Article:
Piako Post

Fantastic Beasts a plodding mess


Four years is a long time between instalment­s. And since 2018 – here comes the understate­ment of the day – a few things have happened.

Fantastic Beasts: The Secrets of Dumbledore is arriving in our cinemas fully two years after intended.

Which might explain why I spent much of this morning trying to remember who was who, what their beef with each other might be, and – most importantl­y – why I should care.

And sitting down to write this, half-an-hour after a scantly attended Thursday session, I’m still not sure.

Had Dumbledore arrived in 2020, then maybe the residual momentum of the 2018 The Crimes of Grindelwal­d would have propelled this new film along from the get-go.

But Dumbledore starts off slow, sputters occasional­ly into life, but never really threatens to become an engaging – or particular­ly entertaini­ng – film.

We pick up the story in the forests of Bhutan.

Our hero Newt Scamander (Eddie Redmayne) is there to supervise the birth of some sort of magical deer-like beastie, which has the power to see into the future. (Don’t laugh. I once had a chicken that could do the same thing. It’s a long story.)

But, the forces of naughtines­s intervene – as the forces of naughtines­s are wont to do – and the precious fauna is whisked into the arms of the evil Grindelwal­d – here played by Mads Mikkelsen.

Soon enough, the youngish and dashing Dumbledore (Jude Law), the bumbling Newt, his handsome big brother and sundry other good types are in league against Grindelwal­d and his various hench-persons. Who – no, bear with me – are attempting to subvert democracy and steal the upcoming election of a new chief wizard. Or something.

And, if ‘‘electoral theft via psychic deer’’ doesn’t sound to you like a promising storyline for a rip-roaring family adventure, you’d be in good company.

Put bluntly, The Secrets of Dumbledore is a plodding mess.

Writer J.K. Rowling – she wrote the script herself – is obviously very invested in her world and the characters she has populated it with.

And that’s a great thing. I love to see a creator who cares passionate­ly about their creation. The only problem is, many of us who live in the world outside of Rowling’s head might not care – or even remember – who these people are, or why everything they say should be quite as fascinatin­g as it clearly is to Rowling.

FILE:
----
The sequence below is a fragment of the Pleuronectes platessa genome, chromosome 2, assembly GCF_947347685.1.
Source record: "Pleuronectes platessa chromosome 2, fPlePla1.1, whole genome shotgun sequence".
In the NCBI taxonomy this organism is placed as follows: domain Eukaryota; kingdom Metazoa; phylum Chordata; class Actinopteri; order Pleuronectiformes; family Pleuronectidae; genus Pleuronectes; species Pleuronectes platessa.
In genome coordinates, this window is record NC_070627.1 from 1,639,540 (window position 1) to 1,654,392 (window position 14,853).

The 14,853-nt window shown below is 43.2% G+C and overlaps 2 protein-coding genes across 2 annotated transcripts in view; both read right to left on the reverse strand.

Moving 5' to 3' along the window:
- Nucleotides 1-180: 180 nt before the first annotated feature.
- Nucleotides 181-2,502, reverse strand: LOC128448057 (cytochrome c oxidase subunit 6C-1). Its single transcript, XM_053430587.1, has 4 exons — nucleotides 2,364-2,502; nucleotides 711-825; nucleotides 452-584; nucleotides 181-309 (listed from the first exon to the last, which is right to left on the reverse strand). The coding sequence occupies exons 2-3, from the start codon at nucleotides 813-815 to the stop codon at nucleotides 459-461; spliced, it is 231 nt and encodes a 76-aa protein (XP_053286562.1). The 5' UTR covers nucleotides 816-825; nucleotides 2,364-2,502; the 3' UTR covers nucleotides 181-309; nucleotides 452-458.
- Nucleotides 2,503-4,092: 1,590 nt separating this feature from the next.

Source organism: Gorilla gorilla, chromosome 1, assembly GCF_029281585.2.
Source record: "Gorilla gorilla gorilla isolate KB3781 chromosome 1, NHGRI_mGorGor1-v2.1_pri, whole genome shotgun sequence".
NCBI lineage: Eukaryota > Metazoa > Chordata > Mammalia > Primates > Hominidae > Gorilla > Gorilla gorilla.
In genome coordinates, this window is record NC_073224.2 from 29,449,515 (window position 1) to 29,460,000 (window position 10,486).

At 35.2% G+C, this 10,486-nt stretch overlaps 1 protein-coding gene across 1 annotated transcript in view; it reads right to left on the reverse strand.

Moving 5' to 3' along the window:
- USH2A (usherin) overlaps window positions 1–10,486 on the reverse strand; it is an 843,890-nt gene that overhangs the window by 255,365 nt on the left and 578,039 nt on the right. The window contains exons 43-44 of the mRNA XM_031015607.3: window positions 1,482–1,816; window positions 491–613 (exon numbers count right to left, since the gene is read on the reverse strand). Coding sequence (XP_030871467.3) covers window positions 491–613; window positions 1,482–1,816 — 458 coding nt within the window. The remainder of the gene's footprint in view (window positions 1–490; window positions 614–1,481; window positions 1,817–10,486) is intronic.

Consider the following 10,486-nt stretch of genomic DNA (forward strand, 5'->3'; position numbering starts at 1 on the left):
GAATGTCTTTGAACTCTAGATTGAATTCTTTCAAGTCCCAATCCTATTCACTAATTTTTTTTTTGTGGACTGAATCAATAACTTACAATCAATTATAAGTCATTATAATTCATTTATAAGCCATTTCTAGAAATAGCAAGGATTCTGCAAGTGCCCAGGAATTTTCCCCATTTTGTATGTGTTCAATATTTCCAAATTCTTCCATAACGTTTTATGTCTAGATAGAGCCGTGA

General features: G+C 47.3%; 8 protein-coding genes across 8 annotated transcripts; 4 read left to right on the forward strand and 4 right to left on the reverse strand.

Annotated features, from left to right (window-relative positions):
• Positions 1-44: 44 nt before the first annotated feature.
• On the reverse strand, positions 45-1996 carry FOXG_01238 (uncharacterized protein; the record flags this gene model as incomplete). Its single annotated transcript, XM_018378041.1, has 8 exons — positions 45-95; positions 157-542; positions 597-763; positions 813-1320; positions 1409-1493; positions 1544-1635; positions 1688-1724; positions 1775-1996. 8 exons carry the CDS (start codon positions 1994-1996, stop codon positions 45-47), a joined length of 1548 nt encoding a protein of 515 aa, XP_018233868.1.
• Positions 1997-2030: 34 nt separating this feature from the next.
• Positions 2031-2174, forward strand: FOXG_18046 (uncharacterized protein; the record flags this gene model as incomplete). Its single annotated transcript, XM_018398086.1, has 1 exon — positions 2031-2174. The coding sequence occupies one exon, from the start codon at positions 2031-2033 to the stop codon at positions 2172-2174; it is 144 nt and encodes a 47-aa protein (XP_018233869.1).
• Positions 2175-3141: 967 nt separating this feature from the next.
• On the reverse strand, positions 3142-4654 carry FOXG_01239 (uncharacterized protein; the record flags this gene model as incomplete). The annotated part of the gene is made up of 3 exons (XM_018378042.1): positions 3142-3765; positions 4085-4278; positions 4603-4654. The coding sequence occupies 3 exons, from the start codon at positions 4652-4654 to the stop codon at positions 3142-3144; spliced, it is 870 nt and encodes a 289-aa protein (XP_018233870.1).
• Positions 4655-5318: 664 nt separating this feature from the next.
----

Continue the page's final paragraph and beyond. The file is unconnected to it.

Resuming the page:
This is a film in which various players engage in long bouts of conversati­on, refer to past events and make sundry injokes, all of which must be fun for the true-believers and Rowling obsessives.

But for us Muggles who just wanted to have a bit of fun watching this latest iteration of the Potter universe, Dumbledore is a snooze.

The action sequences, when they arrive, are absolutely fine. But the tracts of exposition and world-building in between are just not engaging, while the pillaging of pre-war Nazi Germany for imagery and storylines just seemed misguided – at best.

After a while, I found myself admiring the cinematogr­aphy, marvelling at the ever-present CGI and enjoying the myriad details that returning director David Yates has packed into every frame. I even found myself enjoying the styling and the costuming – and mentally making a note to find myself a vintage three-piece suit, as I noticed just how well Mikkelsen, Law, Redmayne and co. all scrub up here. What I was not doing was being swept along by the storytelli­ng.

Fantastic Beasts: The Secrets of Dumbledore is a beautifull­ooking and sounding film, being performed by an extraordin­ary cast and directed with some real visual flair and panache. It also very nearly put me to sleep.

Unless you are already a huge fan of this franchise and have been counting down the days until Dumbledore arrives, you may well feel the same.

❚ Fantastic Beasts: The Secrets of Dumbledore is now screening in cinemas nationwide.

 ?? : SUPPLIED ?? Eddie Redmayne and Jude Law return in Fantastic Beasts: The Secrets of Dumbledore.
: SUPPLIED Eddie Redmayne and Jude Law return in Fantastic Beasts: The Secrets of Dumbledore.

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